Because I spend all day studying pain and how it impacts patients like me, I thought I knew a lot about the best ways to manage my chronic pain. But working on an important new project taught me that I was wrong.
‘People believe that they “understand chronic pain” because they have also felt pain but it's a completely different thing when it's day in and day out for years.’
Michael Kuluva has been using his fashion line Tumbler & Tipsy to raise awareness for arthritis and chronic illness for years — and he knew he had to find a COVID-friendly way to keep it going.
‘Compared to what other people are giving up for us, this is nothing. It’s my little piece of what I can do to help.’
The coronavirus (COVID-19) pandemic is especially stressful for people with chronic diseases. The Global Healthy Living Foundation (GHLF) has developed a FREE program for patients and their families to access updated information, community support, and other resources tailored specifically to...
I didn’t need the PA and surgeon to tell me my neck was “major.” I knew it, yet I still doubted myself.
In the 28 years since we met, my husband has supported me through the stages of my multiple chronic conditions. But they have taken a toll on him, too.
You got this. I see you. Keep fighting. Gentle hugs.
‘We speak a certain language together only we can truly understand, through our shared lived experience.’
'A positive mindset will not cure my RA, but it will make it (and myself) a lot easier to live with.'
These need to stop so we can actually get the support we need.
Here’s a peek into what it’s like being a member of the RA club we never wanted join.
Don’t panic, shop for a good doctor, and ask lots and lots of questions.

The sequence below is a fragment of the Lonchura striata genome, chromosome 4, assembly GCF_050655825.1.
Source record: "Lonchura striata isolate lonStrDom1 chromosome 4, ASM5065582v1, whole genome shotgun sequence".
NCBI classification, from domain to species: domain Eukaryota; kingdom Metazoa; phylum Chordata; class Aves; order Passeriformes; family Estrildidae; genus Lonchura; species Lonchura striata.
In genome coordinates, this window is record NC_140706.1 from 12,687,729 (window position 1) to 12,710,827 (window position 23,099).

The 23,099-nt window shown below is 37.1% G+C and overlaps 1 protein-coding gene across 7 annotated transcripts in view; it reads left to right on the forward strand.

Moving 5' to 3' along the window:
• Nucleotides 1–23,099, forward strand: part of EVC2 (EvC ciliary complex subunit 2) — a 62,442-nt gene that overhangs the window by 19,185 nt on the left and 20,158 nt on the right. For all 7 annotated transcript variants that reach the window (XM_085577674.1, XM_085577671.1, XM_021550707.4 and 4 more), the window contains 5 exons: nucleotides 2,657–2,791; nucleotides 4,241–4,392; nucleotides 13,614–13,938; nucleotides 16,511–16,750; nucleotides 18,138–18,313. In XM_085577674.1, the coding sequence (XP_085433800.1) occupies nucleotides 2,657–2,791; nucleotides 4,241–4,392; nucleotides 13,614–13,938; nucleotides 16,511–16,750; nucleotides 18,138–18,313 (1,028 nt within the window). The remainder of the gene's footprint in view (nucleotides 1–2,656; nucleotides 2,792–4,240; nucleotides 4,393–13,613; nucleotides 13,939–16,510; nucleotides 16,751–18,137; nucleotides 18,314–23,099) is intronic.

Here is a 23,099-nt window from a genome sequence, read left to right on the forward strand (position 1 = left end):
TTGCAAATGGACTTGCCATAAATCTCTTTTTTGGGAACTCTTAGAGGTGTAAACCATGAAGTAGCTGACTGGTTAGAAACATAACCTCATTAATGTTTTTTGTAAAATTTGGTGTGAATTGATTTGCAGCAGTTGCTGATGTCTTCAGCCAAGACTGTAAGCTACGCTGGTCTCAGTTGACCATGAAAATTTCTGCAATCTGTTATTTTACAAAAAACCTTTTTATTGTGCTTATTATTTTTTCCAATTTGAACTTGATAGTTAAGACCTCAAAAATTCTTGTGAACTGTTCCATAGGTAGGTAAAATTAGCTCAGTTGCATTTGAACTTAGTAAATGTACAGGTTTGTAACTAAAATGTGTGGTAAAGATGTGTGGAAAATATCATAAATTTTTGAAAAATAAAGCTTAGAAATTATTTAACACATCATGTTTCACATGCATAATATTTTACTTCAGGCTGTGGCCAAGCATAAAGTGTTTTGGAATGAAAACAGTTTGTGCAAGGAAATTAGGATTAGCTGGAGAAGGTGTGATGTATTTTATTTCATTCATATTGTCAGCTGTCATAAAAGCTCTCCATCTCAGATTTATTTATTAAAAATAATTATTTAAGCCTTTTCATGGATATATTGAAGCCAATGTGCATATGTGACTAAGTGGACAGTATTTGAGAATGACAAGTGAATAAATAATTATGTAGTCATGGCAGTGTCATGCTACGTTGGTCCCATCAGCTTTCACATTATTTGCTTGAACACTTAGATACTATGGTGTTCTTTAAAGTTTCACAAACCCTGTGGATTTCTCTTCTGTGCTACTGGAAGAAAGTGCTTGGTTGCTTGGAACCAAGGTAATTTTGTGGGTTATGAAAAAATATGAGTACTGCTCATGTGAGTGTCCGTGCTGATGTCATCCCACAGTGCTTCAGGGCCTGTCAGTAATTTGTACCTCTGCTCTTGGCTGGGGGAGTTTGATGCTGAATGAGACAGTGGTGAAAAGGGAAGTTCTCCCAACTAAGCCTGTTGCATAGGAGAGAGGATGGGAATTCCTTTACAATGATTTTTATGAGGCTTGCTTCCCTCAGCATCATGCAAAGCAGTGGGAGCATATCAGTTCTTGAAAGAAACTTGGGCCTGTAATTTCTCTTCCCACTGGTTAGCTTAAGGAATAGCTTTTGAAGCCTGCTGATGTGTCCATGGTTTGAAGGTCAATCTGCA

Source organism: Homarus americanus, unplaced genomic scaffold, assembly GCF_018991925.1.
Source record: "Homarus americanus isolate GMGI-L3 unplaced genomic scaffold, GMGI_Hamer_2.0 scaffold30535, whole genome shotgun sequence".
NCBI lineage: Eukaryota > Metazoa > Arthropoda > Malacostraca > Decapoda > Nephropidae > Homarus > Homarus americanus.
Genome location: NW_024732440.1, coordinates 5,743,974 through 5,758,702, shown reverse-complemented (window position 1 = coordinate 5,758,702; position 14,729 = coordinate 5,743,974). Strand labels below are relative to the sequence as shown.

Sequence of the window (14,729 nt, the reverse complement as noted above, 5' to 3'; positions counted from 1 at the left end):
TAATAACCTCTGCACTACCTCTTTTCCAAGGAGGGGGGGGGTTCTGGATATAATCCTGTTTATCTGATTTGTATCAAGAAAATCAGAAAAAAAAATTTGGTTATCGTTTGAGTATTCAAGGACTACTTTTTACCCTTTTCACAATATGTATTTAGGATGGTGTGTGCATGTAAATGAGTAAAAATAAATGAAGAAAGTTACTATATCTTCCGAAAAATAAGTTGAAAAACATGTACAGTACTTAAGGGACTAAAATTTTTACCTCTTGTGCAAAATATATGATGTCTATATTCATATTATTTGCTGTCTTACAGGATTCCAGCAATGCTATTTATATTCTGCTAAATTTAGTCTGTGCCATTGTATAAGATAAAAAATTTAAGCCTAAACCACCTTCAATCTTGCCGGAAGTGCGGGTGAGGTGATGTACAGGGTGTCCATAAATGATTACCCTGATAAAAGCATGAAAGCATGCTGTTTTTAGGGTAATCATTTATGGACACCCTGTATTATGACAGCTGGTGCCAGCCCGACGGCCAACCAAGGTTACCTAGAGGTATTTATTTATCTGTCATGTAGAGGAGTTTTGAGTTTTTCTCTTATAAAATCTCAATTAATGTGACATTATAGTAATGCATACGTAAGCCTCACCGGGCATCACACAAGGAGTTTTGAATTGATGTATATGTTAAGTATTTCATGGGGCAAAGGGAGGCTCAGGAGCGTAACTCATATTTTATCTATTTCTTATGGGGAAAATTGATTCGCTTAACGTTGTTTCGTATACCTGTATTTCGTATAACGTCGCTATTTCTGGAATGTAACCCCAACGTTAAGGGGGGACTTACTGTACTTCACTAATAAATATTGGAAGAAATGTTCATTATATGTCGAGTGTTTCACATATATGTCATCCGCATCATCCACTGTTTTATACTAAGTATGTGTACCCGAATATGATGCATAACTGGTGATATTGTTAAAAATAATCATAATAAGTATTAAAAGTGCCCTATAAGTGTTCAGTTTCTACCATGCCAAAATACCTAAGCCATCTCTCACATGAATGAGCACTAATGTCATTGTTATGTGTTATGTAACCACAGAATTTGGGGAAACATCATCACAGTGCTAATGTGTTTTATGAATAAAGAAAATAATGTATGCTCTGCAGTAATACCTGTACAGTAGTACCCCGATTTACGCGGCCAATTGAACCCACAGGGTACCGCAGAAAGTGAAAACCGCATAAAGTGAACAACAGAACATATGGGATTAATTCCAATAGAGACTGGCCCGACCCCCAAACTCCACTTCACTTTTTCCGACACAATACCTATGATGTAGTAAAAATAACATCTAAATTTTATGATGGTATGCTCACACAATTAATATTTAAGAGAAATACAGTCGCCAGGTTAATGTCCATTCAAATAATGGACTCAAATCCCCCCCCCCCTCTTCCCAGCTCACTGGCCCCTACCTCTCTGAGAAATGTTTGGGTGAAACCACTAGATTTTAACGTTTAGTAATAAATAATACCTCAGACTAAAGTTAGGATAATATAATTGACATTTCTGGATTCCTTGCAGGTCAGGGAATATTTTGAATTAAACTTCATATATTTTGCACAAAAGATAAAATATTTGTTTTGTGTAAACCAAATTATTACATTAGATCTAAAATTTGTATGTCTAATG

For starters, remember this: ‘You are not your illness.’
Loneliness kills. Feeling lonely on a regular basis can shorten your lifespan by 26 percent, making it deadlier than obesity or alcoholism, according to a study published in the journal Perspectives on Psychology. One of the biggest risk factors for...
RA took away Eileen Davidson’s career and made being a single mother even more challenging. Here’s what helped changed her perspective on a devastating diagnosis.
#Spoonie women, you got this.
Like having the flu. Like you’re a real-life Tin Man. Like there’s always ‘radio static’ in the background. Which of these descriptions capture how arthritis makes *you* feel?
What it “in sickness and health” really means when you have chronic illness.
Tired of making new year's resolutions you never keep? Select an inspiring mantra to live by instead.
There's tired. And there's fatigue from chronic illness. Please don't confuse the two.
Nearly half of all Americans live with some type of chronic illness, according to the National Health Council. If that stat sounds bigger than you thought it’s probably because one of the worst parts of having an ongoing disease is...
Some of these might sound harsh, but keeping lines of communication open is so important.